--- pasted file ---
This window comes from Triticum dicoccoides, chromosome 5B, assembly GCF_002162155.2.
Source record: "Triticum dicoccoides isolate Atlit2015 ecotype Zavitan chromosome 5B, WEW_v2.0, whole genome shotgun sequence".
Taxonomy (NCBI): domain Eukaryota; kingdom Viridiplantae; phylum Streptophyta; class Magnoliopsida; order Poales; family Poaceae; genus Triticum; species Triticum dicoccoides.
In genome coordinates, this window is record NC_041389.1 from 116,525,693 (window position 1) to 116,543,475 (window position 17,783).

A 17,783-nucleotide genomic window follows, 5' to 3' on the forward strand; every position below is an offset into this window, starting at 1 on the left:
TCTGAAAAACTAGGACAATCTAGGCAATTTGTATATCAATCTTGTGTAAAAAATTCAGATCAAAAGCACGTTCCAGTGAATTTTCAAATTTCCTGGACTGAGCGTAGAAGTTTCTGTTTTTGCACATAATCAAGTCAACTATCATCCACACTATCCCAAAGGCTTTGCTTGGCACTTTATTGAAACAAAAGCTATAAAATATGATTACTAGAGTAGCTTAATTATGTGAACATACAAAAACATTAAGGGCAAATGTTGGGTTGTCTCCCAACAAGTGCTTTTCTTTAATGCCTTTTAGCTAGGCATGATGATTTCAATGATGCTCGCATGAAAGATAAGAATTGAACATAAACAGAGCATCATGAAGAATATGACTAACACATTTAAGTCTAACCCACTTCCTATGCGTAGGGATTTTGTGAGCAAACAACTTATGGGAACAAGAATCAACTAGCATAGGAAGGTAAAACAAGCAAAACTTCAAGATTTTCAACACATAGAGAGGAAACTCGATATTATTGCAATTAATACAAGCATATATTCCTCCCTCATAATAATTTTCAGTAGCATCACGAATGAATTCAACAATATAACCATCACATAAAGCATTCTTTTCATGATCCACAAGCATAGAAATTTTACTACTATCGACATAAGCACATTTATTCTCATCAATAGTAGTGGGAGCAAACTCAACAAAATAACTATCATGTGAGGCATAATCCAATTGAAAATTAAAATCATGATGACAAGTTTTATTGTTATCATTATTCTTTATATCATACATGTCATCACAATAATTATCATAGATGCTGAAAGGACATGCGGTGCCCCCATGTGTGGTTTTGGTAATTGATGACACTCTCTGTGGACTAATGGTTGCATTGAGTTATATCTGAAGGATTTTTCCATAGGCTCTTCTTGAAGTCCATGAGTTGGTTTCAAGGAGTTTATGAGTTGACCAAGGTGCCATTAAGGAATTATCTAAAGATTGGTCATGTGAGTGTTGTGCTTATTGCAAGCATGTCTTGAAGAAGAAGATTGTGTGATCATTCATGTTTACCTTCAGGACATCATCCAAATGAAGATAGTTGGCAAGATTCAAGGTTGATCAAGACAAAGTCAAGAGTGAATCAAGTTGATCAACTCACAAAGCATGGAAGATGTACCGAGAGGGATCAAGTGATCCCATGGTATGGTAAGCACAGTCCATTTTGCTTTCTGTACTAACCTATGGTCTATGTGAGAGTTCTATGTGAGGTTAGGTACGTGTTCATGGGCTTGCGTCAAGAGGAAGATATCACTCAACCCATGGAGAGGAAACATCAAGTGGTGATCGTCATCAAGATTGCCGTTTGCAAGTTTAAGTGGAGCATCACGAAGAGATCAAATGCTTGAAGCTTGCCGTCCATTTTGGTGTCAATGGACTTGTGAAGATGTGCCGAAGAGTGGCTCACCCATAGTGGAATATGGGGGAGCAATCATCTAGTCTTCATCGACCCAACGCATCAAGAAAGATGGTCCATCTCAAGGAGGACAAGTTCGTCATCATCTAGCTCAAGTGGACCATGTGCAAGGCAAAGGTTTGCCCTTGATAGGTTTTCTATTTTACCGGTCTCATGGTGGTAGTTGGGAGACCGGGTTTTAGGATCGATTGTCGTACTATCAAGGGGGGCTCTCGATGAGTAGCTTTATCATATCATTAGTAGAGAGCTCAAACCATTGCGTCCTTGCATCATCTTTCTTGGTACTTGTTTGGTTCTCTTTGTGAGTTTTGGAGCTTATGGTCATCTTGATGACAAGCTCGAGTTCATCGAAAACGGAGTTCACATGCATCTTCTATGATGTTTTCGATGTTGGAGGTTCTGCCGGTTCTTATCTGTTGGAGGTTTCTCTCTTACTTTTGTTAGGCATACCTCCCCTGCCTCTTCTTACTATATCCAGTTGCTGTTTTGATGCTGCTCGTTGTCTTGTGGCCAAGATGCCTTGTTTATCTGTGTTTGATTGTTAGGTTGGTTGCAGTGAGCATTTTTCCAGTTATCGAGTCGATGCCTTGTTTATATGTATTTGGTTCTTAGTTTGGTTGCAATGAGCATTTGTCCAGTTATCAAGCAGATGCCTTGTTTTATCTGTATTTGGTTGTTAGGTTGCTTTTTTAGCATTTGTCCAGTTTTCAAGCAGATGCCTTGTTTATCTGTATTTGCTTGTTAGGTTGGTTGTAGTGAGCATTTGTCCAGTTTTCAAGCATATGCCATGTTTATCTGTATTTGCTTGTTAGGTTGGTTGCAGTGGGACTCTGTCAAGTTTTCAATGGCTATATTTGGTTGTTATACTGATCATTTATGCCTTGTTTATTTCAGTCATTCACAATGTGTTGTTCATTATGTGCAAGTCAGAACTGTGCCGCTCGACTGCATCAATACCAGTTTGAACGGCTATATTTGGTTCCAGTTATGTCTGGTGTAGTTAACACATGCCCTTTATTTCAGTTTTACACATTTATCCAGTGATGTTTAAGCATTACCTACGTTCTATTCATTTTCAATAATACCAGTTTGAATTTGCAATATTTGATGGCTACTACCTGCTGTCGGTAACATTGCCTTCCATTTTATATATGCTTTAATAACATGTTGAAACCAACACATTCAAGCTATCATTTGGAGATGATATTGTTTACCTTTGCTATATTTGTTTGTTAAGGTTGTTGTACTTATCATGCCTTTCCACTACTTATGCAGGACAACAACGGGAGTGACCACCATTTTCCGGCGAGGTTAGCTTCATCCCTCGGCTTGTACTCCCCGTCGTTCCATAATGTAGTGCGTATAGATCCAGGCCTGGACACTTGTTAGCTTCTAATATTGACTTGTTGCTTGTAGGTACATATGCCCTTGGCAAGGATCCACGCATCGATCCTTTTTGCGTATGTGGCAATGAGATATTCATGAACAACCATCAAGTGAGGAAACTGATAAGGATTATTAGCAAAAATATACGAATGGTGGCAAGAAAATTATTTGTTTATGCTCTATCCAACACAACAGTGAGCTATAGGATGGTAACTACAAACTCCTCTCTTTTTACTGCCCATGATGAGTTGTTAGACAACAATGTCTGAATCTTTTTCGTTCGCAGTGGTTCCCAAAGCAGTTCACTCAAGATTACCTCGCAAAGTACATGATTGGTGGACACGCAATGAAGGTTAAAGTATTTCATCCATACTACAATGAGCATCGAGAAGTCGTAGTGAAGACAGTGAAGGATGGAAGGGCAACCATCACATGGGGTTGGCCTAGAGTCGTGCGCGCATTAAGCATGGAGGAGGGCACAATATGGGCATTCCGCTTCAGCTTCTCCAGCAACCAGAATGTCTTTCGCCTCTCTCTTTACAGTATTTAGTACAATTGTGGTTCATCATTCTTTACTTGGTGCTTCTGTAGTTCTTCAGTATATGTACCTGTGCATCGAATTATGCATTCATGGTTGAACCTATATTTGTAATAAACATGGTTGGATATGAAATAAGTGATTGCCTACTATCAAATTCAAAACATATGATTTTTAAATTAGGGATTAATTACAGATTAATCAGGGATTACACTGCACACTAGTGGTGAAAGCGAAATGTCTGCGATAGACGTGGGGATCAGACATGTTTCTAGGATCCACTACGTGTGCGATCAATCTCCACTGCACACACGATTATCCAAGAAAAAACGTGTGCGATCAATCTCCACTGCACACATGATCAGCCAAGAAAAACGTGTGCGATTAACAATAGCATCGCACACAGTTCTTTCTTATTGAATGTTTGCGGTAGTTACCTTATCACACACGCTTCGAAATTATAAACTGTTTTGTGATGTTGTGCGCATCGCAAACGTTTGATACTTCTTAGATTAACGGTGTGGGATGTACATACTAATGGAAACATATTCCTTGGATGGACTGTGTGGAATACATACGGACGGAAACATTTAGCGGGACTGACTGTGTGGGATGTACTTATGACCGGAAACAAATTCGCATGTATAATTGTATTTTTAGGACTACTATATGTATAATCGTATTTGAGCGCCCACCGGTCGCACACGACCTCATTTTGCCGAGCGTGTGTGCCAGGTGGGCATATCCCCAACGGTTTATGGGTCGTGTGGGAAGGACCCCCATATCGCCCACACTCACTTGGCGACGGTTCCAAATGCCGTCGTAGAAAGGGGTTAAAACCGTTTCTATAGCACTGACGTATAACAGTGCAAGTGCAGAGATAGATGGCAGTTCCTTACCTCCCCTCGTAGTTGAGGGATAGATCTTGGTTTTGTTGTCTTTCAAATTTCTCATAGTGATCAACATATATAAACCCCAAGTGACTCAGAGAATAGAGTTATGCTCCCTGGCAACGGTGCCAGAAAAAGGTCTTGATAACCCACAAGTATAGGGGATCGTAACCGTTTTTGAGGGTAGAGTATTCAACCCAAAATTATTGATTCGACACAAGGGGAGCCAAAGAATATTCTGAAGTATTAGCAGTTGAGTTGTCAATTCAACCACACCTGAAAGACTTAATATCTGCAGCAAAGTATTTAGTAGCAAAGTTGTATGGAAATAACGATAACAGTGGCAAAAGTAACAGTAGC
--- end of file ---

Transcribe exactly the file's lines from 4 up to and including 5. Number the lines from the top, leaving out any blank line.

In genome coordinates, this window is record NC_041389.1 from 116,525,693 (window position 1) to 116,543,475 (window position 17,783).

A 17,783-nucleotide genomic window follows, 5' to 3' on the forward strand; every position below is an offset into this window, starting at 1 on the left: